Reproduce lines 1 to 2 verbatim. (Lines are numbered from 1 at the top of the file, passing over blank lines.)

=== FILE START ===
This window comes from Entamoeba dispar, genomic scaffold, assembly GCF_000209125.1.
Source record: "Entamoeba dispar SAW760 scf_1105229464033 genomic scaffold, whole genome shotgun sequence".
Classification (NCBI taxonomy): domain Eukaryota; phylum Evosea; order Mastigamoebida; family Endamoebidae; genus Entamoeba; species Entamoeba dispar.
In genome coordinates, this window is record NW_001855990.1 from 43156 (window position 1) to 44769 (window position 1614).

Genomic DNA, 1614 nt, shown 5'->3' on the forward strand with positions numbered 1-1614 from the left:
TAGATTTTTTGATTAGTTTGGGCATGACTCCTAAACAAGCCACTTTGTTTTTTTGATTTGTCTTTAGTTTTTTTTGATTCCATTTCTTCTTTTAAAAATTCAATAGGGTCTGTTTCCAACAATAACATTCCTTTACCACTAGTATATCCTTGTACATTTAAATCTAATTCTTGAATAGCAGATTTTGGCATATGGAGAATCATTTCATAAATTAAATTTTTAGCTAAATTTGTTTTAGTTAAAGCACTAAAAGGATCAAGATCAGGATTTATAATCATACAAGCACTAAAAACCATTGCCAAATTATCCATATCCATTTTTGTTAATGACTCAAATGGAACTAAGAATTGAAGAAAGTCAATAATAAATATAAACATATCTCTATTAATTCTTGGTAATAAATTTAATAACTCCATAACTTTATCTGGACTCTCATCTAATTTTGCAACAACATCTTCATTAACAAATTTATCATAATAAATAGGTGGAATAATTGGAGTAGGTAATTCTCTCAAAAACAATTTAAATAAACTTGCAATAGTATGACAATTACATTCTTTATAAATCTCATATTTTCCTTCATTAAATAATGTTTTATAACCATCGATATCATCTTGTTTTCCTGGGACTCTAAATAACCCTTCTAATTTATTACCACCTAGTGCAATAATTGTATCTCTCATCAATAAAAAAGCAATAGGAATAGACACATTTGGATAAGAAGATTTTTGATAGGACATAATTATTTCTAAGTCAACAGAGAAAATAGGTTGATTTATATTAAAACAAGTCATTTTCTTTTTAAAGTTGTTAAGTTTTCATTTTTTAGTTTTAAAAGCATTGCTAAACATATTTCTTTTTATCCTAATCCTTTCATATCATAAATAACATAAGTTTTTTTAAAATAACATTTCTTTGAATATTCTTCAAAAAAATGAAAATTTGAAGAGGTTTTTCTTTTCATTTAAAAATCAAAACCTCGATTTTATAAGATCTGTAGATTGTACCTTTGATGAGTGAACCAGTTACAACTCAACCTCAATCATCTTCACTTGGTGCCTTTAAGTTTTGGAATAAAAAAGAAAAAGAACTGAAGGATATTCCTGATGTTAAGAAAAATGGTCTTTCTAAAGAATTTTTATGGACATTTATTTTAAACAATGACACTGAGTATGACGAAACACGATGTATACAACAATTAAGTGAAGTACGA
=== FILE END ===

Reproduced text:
This window comes from Entamoeba dispar, genomic scaffold, assembly GCF_000209125.1.
Source record: "Entamoeba dispar SAW760 scf_1105229464033 genomic scaffold, whole genome shotgun sequence".